In the context of everything we’ve learned in this study, Paul “forgets the things which are behind, and stretches forward to the things which are before.” Paul “forgets” the things he previously understood about Israel and the kingdom of the Messiah. He previously understood the coming kingdom to be an earthly kingdom. Now he understands it to be a spiritual kingdom (the Church), a kingdom that continues into the Eternal Kingdom of the “new heaven and new earth” (Rev 21:1-2).
We enter the Eternal Kingdom upon our “resurrection,” which occurs at the time of Christ’s return, as Paul explains in 1 Corinthians:
20 But in fact Christ has been raised from the dead, the firstfruits of those who have fallen asleep. 21 For as by a man came death, by a man has come also the resurrection of the dead. 22 For as in Adam all die, so also in Christ shall all be made alive. 23 But each in his own order: Christ the firstfruits, then at his coming those who belong to Christ. 24 Then comes the end, when he delivers the kingdom to God the Father after destroying every rule and every authority and power. 25 For he must reign until he has put all his enemies under his feet. 26 The last enemy to be destroyed is death. ESV (1 Cor 15:20-26)
Christ reigns over His kingdom now, which is the Church. He is sitting on the throne of David now, seated at the right hand of His Father (Acts 2:29-35; He 1:3,13; He 10:12-13). The Church is the spiritual kingdom of Christ. He must “reign” over this kingdom “until he has put all his enemies under his feet.” Jesus will continue to reign over His people – the Church – until the time of His return, where He will judge this world and bring all things to an “end” — all things regarding this world and this life. It’s at the time of Christ’s return that we’re resurrected in our glorified bodies (1 Cor 15:35-49), and enter into the Eternal Kingdom of the “new heaven and new earth” of Revelation 21 and 22. There is no earthly, millennial kingdom. We go directly into our eternal state, as Paul indicates in the final verses of this chapter.
18 For many walk, of whom I told you often, and now tell you even weeping, that they are the enemies of the cross of Christ: 19 whose end is perdition, whose god is the belly, and whose glory is in their shame, whose minds are set on earthly things. 20 For our citizenship is in heaven, from which we also wait for a Saviour, the Lord Jesus Christ: 21 who shall fashion our lowly body to be like his glorious body, according to the working whereby he is able even to subject all things to himself.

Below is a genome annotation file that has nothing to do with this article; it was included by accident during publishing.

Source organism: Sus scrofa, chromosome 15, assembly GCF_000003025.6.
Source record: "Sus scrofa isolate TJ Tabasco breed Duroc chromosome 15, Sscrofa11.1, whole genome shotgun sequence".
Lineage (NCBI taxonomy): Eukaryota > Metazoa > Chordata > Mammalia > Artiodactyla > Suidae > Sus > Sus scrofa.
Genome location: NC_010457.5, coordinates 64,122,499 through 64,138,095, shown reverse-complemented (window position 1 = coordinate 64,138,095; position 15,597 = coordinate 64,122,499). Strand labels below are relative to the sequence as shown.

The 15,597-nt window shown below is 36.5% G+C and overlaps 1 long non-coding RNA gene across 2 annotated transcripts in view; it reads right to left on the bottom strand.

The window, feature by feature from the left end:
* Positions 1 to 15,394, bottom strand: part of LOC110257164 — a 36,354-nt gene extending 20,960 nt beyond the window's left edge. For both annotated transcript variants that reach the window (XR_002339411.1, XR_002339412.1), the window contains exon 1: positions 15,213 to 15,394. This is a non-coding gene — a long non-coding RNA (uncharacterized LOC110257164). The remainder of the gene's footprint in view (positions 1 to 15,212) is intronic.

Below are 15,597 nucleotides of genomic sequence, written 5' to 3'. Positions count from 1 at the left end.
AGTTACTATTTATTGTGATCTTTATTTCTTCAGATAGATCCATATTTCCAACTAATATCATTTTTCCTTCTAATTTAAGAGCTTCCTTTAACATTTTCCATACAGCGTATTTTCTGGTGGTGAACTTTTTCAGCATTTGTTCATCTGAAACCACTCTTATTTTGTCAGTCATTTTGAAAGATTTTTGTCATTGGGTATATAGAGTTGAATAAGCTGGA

Where Paul refers to those who “set their minds on earthly things,” I believe he’s referring to the unbelieving Jews, who were (are) still locked into their erroneous understanding of the OT Scriptures, and who are blind to the truth about Christ and His kingdom. What they “set their minds on,” was an earthly kingdom.
But what did Paul look forward to? It was not an earthly kingdom, but a heavenly kingdom (2 Tim 4:18), because “our citizenship is in heaven.” When do we enter into this heavenly kingdom? After a so-called millennial kingdom? No! We enter into the heavenly kingdom (our eternal state) upon our resurrection, for Paul says that from Heaven we “wait for a Savior, the Lord Jesus Christ” who at that time will “fashion our lowly body to be like his glorious body,” which refers to our resurrection. Also notice that it’s at that time that He defeats His enemies, where He “subject all things to himself.”
Paul was no longer looking toward an earthly kingdom, as he did before when he was an unbeliever, when he persecuted followers of Christ. What he looked forward to as a fellow-follower of Christ, was the heavenly kingdom of the “new heaven and new earth” (Rev 21:1-2), which we enter into upon our resurrection, which occurs at the time of Christ’s return. All through the NT, the emphasis is on the resurrection. Why is that? It’s because that’s when we go into our eternal state. That’s the great hope of every believer in Christ — not some earthly kingdom, where sin is still alive and well.
Think about it, if we’re resurrected at the time of Christ’s return, and if He defeats His enemies at that time, how then can there be an earthly, thousand year kingdom? Because in that so-called millennial kingdom, sin will still dwell among humanity, and many will die as sinners, as “enemies” of Christ (1 Cor 15:20-27). But again, how can that be, when He judges all His enemies at the time of His return, before we enter this so-called millennial kingdom? This is a glaring inconsistency, a glaring hole in the premillennial position.
Is it not odd that proponents of Dispensational Premillennialism look forward to basically the same type of kingdom that unbelieving Jews do? Which is an earthly kingdom? That alone should serve as a red flag regarding their eschatological position.